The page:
I signed on to Classmates.com on the Internet and found a posting from a close childhood friend, "Wendy." She and I went to school together from first through eighth grades. Then she moved and we lost touch.
I thought the world of Wendy, but in eighth grade she had me help her clean out her basement, move furniture and decorate for a party she was giving. After it was all finished, she told me I wasn't invited to the party because I wouldn't fit in with that crowd. Cruel kid stuff, right?
Anyway, Wendy and I started an e-mail correspondence, and she was gushing about how happy she was to hear from me. We were in touch once or twice a week. She made comments about how I look "so young and thin" and that she was "jealous."
We talked constantly about getting together, and she suggested that I should come to her house. She gave me a date two months in the future. I was so excited about the prospect of us finally meeting up again and booked an inexpensive flight.
Then I got an e-mail from her that said, "Something's come up over that weekend, so we're not going to be able to have our reunion after all. Maybe we can get together after the holidays."
I was crushed, but then I started to think that something was wrong, so after three days, I sent her a carefully worded e-mail stating that I was hoping that everything was okay.
That was 11 days ago. No further word from Wendy.
My daughter tells me to accept what she said at face value and that we'll get together at a later time. What is your take on this?
Should I call her, e-mail her or just let this die? The devil on my shoulder is telling me that Wendy has played "gotcha" with me twice now!
Stumped, Angry and Dumped
Listen to the devil on your shoulder. Don't listen to him when he tells you to take up smoking or join the circus, but listen to him now.
Wendy gotcha again. Don't give her another opportunity.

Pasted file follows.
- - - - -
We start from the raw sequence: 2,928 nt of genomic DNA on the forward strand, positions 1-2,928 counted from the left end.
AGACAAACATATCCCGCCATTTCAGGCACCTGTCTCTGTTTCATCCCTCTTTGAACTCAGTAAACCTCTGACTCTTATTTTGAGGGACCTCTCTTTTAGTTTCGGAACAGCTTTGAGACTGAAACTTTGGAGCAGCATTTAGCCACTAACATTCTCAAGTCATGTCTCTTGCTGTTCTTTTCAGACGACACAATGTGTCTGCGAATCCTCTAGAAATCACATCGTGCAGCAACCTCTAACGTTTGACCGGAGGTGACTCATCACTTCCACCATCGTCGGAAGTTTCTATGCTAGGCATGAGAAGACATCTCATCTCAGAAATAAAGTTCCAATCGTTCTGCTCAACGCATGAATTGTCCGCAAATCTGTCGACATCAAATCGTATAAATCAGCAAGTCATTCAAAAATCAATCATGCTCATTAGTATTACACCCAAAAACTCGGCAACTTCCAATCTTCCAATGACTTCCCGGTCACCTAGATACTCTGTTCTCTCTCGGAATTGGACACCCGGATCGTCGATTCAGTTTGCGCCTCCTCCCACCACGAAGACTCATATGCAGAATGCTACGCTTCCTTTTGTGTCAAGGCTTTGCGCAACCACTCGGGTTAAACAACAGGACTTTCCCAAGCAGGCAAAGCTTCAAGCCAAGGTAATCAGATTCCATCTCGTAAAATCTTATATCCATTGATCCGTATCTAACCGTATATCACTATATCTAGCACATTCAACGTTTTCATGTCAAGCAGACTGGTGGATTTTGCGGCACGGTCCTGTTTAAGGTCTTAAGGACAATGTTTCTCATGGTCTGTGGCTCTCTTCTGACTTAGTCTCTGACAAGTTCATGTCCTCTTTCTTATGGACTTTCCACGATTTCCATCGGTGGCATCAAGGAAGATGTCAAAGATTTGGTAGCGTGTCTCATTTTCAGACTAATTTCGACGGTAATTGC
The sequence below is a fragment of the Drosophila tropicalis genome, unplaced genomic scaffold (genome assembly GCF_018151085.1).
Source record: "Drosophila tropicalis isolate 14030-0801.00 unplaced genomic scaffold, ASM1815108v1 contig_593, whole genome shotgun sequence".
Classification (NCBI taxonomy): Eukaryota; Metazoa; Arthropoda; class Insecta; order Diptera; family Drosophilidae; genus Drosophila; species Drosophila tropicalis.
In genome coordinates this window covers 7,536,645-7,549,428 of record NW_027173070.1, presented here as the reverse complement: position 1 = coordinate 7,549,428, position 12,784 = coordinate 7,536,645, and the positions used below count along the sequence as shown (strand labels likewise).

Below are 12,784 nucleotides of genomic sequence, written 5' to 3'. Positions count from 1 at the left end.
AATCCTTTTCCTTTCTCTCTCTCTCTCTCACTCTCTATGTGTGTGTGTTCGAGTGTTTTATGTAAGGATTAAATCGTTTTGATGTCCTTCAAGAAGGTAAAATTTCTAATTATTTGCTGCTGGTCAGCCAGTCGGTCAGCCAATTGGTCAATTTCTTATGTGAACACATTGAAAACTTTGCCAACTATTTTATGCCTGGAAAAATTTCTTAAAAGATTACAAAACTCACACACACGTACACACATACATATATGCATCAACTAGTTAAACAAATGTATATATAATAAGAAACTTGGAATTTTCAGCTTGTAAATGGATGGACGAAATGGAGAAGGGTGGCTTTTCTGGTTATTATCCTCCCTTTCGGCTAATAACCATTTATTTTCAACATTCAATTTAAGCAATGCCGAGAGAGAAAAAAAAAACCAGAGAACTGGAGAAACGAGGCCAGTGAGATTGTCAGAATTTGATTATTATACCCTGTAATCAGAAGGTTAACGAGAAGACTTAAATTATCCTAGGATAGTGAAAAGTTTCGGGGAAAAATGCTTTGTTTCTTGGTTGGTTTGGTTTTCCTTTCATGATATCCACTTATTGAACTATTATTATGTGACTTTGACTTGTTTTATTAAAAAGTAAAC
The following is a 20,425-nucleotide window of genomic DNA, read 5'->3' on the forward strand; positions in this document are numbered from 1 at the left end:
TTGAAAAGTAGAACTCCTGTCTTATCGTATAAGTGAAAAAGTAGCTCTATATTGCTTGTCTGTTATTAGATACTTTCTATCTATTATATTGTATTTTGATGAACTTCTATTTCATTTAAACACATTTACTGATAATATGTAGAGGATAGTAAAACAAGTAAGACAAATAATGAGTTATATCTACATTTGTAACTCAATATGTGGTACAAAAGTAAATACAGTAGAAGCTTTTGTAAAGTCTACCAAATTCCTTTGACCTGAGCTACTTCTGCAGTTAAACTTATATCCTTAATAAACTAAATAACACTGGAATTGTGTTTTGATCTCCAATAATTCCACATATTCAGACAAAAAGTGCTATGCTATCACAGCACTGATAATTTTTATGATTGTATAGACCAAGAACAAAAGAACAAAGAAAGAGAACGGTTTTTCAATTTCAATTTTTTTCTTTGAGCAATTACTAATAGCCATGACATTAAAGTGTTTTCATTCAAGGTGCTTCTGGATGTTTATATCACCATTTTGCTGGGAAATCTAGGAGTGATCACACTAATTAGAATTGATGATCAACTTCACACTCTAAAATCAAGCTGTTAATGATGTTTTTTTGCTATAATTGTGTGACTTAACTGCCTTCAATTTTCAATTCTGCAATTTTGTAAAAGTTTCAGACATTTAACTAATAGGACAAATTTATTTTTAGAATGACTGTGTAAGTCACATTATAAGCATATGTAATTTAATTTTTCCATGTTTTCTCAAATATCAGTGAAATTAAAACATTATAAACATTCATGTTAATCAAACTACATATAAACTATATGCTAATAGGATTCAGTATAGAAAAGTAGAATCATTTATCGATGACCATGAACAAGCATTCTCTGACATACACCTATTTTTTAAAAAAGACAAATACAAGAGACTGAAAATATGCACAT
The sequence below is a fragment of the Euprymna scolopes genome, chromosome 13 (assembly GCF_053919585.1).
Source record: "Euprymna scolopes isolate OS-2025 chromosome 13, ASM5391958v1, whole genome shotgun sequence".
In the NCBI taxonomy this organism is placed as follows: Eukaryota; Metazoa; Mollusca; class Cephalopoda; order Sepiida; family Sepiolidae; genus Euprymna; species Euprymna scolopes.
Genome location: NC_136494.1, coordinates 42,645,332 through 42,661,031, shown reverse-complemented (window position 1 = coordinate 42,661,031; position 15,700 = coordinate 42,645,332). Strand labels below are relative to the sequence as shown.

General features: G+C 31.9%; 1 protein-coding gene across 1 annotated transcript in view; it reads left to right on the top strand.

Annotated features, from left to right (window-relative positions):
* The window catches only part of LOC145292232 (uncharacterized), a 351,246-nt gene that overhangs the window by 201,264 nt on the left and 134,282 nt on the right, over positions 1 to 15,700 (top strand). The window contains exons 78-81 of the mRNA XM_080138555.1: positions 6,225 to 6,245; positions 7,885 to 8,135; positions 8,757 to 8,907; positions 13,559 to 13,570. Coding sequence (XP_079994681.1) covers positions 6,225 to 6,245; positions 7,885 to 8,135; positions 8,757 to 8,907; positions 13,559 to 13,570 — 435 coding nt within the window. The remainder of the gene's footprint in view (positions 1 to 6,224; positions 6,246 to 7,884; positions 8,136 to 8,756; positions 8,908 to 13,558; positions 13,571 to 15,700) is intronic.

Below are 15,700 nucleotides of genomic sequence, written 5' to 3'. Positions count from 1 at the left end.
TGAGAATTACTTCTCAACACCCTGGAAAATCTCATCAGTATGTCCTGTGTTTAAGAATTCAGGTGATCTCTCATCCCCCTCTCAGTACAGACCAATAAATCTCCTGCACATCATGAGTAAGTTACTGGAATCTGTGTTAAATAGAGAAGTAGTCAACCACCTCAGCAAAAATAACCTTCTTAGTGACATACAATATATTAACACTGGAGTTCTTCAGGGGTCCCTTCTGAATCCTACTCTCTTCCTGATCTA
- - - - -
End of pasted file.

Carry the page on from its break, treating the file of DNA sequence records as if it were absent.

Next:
I am a 53-year-old widower, just remarried and feeling a little smug. It took me a while but I finally figured out how to handle women. Actually, women are easy. Pushovers. All I do is tell my wife several times a day that I love her, that she is a beautiful woman and that she is sexy, needed and wanted.
I stroke her and give her flowers occasionally. When she asks me for something, I do it cheerfully as soon as I possibly can.
All I get out of this is a wife who loves me, thinks I'm the greatest guy in the world, and constantly looks for ways to please me. She makes me happy to be alive.
Maybe you can pass this along to the guys who don't know how to handle women.
Happy in Love
You make it sound so easy! Men -- and women -- listen up.
Recently, a parent asked for advice about gifts for children's birthday parties.
As a parent of school-age children, I would like to add my own thoughts. Gift-giving should never be competitive. A small, relatively inexpensive item is sufficient to convey the import of gift-giving to children.
Getting even a handful of toys at a party is fine for a 5- to 10-year-old. Too much actually diminishes the value of the gift and the gift-giving and receiving experience. A token acknowledgment of the occasion is the goal, not a material-based reboot of the child's self-worth.
I am with you 100 percent. My theory on insanely materialistic teenagers is that this behavior starts with birthday party gift overload when they're young.
Write to Amy Dickinson at firstname.lastname@example.org or Ask Amy, Chicago Tribune, TT500, 435 N. Michigan Ave., Chicago, Ill. 60611.
(c)2005 by the Chicago Tribune
Distributed by Tribune Media Services Inc.